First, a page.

Suburbs, Illinois bucking national hate crime trends
The FBI released some disturbing data last week about the rise in hate crimes reported in the country, and particularly the sharp increase in hate crimes against Muslims.
According to the report, 5,850 hate crimes were reported last year, up nearly 7 percent from 5,479 in 2014. Of those, 257 were against Muslims, a 67 percent hike from 2014.
Illinois, and the suburbs in particular, are bucking the trend. Hate crime reports in the state fell from 109 in 2014 to 90 last year. There were 105 reported in 2013.
In the communities the Daily Herald covers, 11 hate crimes were reported in 2015, down from the 16 reported the previous 12 months.
Where they're occurring
No one suburb had more than a single reported hate crime in 2015. That wasn't the case in 2014, when Aurora saw four of the 16 in the Daily Herald suburbs.
Aurora Police Chief Kristen Ziman said in an email there can be an ebb and flow to crime patterns that cannot be explained, and the fact Illinois is seeing hate crime reports decline while they're up nationwide is "a head-scratcher."
"With hate crimes, I believe the community sets the tone for the behaviors that are tolerated. I have to believe (and it's just a belief) that the zero-tolerance message we send out about hatred and intolerance is causal for there being such low incidents," she said.
Ziman said she hesitates to celebrate too quickly because many hate crimes go unreported.
Addison, Grayslake and Schaumburg also took reports of hate crimes in 2014 and 2015. St. Charles had two in 2013 and none in the past two years.
Of the 11 suburban hate crimes reported last year, seven were motivated by race or ethnicity. Two others were motivated by religion, while one was based on sexual orientation and another on gender identity.
Emotions ran high in the days after the election of Donald Trump as president. And that may have been a factor in a Facebook post that led Elgin police on an investigation that turned out to be a big waste of valuable resources.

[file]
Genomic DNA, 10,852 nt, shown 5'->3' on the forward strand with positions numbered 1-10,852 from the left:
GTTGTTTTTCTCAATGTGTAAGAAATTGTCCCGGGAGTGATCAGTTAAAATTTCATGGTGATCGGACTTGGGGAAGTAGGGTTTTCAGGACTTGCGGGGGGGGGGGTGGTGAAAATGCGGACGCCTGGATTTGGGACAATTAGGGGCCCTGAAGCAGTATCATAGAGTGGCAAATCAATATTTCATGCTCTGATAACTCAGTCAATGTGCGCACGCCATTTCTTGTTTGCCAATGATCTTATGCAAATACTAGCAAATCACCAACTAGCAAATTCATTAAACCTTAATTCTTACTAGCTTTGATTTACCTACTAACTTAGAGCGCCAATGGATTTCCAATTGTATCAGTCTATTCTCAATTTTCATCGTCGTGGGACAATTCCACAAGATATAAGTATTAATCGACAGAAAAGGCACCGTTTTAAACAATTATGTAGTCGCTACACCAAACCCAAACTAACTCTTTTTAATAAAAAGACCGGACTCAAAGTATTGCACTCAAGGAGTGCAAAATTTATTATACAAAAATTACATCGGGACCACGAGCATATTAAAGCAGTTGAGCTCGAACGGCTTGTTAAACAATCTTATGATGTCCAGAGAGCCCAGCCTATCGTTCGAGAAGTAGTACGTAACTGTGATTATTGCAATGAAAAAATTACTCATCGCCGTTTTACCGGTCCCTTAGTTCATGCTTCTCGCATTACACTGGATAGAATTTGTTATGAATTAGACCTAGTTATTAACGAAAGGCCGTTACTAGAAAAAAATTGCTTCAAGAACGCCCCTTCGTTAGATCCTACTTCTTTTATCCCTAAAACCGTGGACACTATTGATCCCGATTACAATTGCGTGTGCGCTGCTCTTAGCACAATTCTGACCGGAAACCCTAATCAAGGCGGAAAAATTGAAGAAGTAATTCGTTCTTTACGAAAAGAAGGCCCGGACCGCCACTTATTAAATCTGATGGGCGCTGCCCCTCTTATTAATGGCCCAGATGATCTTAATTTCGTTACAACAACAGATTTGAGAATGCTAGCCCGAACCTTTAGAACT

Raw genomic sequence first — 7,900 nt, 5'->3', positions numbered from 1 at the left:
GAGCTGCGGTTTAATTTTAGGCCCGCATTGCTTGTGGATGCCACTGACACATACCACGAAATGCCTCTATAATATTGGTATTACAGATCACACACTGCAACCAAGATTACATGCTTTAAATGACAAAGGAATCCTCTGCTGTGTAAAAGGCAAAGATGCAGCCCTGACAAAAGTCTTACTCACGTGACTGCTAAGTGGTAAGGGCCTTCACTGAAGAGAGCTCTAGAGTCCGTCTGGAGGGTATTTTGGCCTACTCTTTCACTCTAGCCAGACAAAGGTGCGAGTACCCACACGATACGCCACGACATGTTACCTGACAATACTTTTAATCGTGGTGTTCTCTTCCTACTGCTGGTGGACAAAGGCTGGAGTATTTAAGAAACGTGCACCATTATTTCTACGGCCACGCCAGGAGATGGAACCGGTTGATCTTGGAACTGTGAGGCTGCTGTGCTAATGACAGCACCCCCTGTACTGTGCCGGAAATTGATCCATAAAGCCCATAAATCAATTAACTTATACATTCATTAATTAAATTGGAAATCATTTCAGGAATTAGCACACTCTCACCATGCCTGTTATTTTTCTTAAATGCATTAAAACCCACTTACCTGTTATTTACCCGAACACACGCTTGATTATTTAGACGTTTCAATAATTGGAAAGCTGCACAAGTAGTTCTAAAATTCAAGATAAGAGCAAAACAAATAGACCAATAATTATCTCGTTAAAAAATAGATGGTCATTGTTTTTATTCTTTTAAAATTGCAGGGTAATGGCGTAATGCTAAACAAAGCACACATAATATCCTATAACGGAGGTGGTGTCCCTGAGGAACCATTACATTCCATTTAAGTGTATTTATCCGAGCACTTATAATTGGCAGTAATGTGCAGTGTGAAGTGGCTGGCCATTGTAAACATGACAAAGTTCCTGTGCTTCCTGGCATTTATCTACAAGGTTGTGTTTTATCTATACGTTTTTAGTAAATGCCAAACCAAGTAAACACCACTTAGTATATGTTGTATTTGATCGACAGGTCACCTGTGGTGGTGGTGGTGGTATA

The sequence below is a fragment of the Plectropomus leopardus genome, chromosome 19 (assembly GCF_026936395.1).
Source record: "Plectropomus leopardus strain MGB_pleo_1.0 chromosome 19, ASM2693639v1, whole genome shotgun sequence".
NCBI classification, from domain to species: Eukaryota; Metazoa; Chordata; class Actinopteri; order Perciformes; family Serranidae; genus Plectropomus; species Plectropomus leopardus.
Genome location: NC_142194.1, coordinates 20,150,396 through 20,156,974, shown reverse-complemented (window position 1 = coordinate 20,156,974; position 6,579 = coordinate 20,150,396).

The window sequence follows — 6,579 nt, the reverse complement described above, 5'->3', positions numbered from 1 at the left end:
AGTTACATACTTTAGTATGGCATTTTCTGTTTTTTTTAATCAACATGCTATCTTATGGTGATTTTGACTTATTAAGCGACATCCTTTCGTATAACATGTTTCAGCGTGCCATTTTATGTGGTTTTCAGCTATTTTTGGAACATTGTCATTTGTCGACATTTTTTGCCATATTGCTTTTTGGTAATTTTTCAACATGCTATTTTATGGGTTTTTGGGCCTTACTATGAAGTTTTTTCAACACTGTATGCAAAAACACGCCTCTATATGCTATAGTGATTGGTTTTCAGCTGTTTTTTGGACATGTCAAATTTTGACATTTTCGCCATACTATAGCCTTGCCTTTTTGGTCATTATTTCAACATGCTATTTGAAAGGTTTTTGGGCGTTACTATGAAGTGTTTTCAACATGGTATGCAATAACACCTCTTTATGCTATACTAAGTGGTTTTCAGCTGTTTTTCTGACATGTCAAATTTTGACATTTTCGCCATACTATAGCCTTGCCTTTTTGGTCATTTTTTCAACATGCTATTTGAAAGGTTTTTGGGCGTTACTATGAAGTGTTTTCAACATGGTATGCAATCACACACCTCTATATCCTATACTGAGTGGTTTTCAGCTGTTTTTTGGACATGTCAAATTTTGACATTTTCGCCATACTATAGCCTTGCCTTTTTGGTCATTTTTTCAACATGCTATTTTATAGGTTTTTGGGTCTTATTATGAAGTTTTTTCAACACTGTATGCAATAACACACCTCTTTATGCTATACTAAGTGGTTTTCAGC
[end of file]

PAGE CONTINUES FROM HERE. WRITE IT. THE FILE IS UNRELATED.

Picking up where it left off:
Because, as it turns out, the post simply wasn't true.
A crime analyst for the department who routinely monitors social media spotted a post on an Elgin-related Facebook site from a woman claiming she saw Trump supporters beating a Latino resident, hurling racial epithets and telling the victim to "go back to Mexico."
Elgin police spent at least eight hours trying to verify the allegations, Cmdr. Allen Young told us.
Finally, the woman who made the post admitted she hadn't actually seen such an incident but claimed she heard about it from friends or her children. She wouldn't let police talk to the kids, Young said.
Chief Jeff Swoboda was none too happy about it and let loose on the department's Facebook page.
"Elgin PD has now wasted the time of multiple officers and detectives as they investigated 'facts' surrounding the post," Swoboda wrote. "Please remember -- sometimes people have their own agendas for publishing extremes and misinformation. We see it daily and we trust that the community will not buy into exaggerated claims of how 'bad' Elgin is."
One more year
More bad news for Arlington Heights attorney and former McHenry County Board member Bob Bless. The Illinois Supreme Court this week tacked a fourth year onto an earlier three-year suspension of Bless' law license.
The court found Bless continued to work as an attorney and county board member from 2008 to 2010, while he was collecting disability pay for an injury he suffered while employed as a Cook County sheriff's deputy.
Last March, the Supreme Court suspended Bless' license for three years after determining he had an improper intimate relationship with a young widow he was representing in a wrongful-death lawsuit stemming from her husband's death in a workplace accident. Bless, according to the court's findings, also borrowed $200,000 from her -- which he used to help fund his McHenry County Board campaign and buy a BMW convertible -- and encouraged her to lie about their relationship at her deposition in the wrongful-death case.
Lifetime of achievement
In his 21 years with the Lake County sheriff's office, Deputy Robert Skrypek has just about done it all -- court security, patrol, investigations, warrants, cyber crimes, tactical response and, now, field training officer.
If that sounds to you like a lifetime of achievement, you'd be right. And the Chicago Crime Commission agrees.
The commission this month gave Skrypek its annual Lifetime of Service for work that's ranged from tracking down deadbeat parents and child pornographers to apprehending violent offenders and saving citizens' lives.
Skrypek accepted the award the same night this month the commission honored colleague Deputy Craig Sommerville and the department police dog Diesel with its Paws of Distinction Award.
"I couldn't be more proud of how Deputy Skrypek, Deputy Sommerville, and Canine Diesel represent the Lake County sheriff's office," Sheriff Mark Curran said.
If you have to deal with the Kane County circuit court clerks next week, be kind and be patient. They will be wrapping up conversion to a new case-management system, replacing a much-maligned 16-year-old system. New case information generated next week won't be available on the clerk's website until after Dec. 5.
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